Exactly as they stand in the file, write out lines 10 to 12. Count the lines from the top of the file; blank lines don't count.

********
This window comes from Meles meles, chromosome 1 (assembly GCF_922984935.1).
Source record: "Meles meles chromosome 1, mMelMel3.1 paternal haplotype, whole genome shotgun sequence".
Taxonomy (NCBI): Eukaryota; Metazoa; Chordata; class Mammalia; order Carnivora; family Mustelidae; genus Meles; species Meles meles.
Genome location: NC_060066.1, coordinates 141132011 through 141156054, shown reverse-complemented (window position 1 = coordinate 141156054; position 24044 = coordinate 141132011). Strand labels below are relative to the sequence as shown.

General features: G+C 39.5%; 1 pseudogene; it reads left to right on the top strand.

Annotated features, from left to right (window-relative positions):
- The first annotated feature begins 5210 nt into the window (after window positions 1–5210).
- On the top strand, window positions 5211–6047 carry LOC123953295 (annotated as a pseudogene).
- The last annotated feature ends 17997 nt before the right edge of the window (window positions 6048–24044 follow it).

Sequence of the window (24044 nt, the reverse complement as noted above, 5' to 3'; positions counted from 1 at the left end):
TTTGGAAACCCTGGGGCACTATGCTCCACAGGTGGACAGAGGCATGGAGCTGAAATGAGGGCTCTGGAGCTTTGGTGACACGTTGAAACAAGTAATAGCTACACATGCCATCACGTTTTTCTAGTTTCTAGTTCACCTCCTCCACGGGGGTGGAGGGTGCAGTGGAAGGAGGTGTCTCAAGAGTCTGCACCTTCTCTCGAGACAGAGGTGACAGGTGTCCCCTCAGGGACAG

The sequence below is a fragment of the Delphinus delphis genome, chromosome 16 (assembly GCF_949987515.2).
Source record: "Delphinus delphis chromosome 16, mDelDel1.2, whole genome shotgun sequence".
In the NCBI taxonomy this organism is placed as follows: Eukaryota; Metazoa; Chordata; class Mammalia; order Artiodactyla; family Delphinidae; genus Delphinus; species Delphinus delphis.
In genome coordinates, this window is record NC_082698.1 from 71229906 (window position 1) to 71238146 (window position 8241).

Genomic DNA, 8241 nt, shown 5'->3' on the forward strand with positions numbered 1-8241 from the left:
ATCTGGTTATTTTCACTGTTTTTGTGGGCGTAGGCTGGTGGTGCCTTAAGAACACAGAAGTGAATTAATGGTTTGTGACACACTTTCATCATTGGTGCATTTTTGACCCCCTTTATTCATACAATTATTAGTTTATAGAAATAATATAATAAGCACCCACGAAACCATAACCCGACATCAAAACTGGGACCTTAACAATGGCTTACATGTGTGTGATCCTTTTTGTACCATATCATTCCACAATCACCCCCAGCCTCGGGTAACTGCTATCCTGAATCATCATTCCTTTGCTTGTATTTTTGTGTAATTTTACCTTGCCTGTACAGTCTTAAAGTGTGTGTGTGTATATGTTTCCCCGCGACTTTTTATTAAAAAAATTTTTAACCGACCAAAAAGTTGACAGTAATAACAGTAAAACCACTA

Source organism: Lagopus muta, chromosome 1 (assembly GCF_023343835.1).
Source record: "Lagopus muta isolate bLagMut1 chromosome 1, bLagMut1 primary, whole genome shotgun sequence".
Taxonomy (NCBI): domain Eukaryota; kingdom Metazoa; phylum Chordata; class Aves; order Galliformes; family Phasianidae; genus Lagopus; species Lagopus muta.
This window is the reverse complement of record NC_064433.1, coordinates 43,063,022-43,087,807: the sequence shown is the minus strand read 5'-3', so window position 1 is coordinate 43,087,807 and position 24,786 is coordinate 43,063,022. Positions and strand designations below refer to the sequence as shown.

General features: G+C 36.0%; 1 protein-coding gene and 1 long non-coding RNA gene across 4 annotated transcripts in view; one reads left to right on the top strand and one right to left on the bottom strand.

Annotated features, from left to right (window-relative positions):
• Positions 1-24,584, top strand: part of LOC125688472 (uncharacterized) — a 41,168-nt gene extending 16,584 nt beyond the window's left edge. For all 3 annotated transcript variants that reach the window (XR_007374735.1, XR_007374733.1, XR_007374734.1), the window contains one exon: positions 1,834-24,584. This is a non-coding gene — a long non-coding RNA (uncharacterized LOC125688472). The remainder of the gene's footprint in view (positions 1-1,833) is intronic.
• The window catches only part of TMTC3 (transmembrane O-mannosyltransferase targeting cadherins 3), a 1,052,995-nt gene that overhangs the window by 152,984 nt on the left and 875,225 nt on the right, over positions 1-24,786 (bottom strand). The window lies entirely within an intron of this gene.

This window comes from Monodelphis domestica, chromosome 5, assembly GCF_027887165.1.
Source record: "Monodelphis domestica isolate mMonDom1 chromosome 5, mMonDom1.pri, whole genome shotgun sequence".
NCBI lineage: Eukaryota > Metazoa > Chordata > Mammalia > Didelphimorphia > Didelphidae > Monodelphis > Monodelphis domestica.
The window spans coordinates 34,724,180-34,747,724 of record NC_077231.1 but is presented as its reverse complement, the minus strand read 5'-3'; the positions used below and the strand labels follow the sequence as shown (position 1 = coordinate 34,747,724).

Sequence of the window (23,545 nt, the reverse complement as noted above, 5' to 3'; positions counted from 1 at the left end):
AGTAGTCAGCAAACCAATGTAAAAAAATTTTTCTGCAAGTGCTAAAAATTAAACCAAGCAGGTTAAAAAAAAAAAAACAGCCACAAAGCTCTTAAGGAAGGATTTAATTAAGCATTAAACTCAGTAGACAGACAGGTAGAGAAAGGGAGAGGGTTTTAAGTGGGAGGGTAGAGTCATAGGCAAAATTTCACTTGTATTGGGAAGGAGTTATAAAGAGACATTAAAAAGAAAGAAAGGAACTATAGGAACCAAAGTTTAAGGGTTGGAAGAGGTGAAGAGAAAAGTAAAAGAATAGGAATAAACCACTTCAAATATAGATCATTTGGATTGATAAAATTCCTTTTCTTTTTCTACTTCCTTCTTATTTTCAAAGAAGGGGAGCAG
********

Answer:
Sequence of the window (24044 nt, the reverse complement as noted above, 5' to 3'; positions counted from 1 at the left end):
TTTGGAAACCCTGGGGCACTATGCTCCACAGGTGGACAGAGGCATGGAGCTGAAATGAGGGCTCTGGAGCTTTGGTGACACGTTGAAACAAGTAATAGCTACACATGCCATCACGTTTTTCTAGTTTCTAGTTCACCTCCTCCACGGGGGTGGAGGGTGCAGTGGAAGGAGGTGTCTCAAGAGTCTGCACCTTCTCTCGAGACAGAGGTGACAGGTGTCCCCTCAGGGACAG

The sequence below is a fragment of the Delphinus delphis genome, chromosome 16 (assembly GCF_949987515.2).